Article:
• [T]he perception is that a foreclosure wipes away any clouds on a title that were there before. A foreclosure wipes away a lot, but it doesn’t clean the slate completely clean. If there’s anything that was in existence prior to the deed of trust that was foreclosed upon, that remains an issue, and often times, these foreclosing banks require you to close with their chosen title officer. They don’t give you the option of closing with your own attorney, and sometimes these old title issues – not only are they not dealt with properly by the foreclosing banks – they usually aren’t disclosed to the purchaser. Sometimes, several years later, these things pop up when the client is going to sell the property.(1)

For the story, see Byrne Warns of Legal Pitfalls With Foreclosure Buys.

(1) Reading between the lines, the story may be cautioning purchasers of foreclosed homes to be alert to attempts by the lender/seller to unload a property that may have title problems, and that the requirement that the buyer use the lender's title agent may be an attempt by the lender to "control" the closing in a way that will make it easier for it to "slip something past" the unwitting buyer.

One source of title problems involving foreclosures may arise from the fact that a lender may have lacked the legal standing to initiate the foreclosure process in the first place. In such a case, an argument can be advanced that the court (or the trustee, in non-judicial foreclosure states) lacked jurisdiction/authority to authorize the foreclosure sale, potentially making such a sale, and any subsequent conveyances of the property, void.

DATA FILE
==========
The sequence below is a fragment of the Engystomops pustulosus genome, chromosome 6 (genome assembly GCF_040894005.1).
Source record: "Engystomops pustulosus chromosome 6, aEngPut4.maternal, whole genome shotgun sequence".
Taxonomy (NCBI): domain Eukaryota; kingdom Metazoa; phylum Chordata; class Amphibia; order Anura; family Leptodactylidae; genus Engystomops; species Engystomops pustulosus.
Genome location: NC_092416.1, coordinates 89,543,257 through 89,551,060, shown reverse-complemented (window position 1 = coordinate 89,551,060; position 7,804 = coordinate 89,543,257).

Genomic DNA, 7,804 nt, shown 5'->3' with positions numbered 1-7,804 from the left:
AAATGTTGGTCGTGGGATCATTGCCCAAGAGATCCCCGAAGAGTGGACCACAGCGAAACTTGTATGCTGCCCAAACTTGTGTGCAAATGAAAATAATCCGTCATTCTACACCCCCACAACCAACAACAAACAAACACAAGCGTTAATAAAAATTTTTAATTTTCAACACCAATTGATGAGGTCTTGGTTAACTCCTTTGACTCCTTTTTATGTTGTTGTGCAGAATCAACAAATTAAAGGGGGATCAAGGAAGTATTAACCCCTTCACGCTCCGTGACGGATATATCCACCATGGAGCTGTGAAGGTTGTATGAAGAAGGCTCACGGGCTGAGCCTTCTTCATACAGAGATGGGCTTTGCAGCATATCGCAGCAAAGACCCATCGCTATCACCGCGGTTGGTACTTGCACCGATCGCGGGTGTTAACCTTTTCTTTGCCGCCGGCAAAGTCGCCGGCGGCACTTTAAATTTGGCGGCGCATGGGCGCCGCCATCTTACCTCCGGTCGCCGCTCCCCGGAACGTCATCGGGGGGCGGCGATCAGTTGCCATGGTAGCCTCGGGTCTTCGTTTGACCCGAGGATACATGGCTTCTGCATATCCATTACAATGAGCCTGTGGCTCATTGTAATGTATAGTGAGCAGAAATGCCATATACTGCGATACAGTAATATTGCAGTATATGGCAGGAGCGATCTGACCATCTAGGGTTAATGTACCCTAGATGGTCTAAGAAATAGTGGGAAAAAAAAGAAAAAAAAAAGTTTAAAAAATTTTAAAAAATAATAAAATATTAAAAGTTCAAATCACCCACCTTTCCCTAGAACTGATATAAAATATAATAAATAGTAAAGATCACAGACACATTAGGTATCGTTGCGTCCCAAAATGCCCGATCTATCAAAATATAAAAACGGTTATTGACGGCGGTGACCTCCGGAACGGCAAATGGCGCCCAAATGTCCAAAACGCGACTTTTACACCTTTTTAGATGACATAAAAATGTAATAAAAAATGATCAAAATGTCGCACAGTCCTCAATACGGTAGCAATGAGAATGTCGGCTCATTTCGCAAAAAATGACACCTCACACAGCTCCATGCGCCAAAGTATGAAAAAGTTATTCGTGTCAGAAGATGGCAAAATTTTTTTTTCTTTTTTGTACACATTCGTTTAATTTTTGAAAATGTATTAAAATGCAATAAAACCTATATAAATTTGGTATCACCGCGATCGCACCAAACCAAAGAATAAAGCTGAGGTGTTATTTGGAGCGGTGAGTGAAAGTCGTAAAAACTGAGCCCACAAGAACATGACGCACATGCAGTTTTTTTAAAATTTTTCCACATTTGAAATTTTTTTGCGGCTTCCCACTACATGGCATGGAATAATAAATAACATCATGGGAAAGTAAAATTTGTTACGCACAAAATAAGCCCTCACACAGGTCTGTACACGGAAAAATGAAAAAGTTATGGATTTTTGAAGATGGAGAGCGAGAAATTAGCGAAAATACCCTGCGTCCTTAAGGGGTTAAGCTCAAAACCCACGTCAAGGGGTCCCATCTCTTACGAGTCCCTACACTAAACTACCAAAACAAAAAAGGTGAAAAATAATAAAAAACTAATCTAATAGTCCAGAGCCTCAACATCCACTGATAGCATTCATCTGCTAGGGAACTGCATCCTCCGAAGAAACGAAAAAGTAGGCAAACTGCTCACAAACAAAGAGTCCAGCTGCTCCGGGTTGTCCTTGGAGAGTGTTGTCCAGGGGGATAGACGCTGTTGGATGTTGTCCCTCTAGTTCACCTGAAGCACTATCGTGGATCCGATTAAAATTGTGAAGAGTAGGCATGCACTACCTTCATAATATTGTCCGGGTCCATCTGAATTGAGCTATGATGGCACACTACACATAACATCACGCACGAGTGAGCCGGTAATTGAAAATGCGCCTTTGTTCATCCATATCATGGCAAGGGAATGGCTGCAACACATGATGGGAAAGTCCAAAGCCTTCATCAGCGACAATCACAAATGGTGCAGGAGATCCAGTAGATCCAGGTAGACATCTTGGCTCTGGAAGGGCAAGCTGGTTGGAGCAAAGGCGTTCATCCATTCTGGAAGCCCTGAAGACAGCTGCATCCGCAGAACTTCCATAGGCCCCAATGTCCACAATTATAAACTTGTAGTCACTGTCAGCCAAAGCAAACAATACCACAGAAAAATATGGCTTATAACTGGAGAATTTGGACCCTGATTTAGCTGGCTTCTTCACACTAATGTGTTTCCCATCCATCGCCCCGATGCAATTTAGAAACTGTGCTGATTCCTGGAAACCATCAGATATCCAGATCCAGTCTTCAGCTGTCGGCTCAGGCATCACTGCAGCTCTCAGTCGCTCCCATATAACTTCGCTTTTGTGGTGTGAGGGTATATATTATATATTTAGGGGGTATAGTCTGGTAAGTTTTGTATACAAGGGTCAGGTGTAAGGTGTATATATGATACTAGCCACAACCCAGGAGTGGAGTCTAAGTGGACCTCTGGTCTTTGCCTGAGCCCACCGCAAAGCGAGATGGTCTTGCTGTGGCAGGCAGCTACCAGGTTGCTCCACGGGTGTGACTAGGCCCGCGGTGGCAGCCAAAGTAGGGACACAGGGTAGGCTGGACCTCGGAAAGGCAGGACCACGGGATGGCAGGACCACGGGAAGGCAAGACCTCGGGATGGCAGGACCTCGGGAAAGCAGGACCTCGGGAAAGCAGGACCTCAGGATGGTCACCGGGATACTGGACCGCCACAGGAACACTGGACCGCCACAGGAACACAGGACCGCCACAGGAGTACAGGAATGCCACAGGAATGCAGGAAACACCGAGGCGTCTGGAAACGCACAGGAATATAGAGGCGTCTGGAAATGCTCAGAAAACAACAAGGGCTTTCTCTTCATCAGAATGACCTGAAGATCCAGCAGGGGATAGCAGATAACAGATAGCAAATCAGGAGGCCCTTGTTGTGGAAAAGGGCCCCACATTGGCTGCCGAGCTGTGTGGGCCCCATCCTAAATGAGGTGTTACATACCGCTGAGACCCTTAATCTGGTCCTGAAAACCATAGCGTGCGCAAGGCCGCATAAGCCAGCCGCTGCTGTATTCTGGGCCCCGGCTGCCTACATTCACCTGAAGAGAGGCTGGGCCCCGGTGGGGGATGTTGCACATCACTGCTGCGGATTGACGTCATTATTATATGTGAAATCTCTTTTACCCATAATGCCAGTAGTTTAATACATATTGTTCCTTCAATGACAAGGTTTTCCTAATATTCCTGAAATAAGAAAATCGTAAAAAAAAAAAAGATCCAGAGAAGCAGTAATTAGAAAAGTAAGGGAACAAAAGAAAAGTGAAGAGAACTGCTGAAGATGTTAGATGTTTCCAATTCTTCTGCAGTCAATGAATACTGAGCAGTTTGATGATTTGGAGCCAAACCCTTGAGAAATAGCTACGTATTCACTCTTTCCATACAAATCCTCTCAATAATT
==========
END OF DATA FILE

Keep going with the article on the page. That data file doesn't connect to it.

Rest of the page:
Go here for case law that supports the proposition that a lender that lacks standing to initiate the foreclosure process leaves the court without subject matter jurisdiction to entertain the matter.

See also, Thousands Of Foreclosures Are Void, Says Massachusetts Class Action Demanding Lenders & Their Lawyers Prove Note Ownership. title insurance legal issues

State Legislator Proposes Law To Protect Texas Homesteads From Homeowner Association Lien Foreclosures

In Austin, Texas, The Dallas Morning News reports: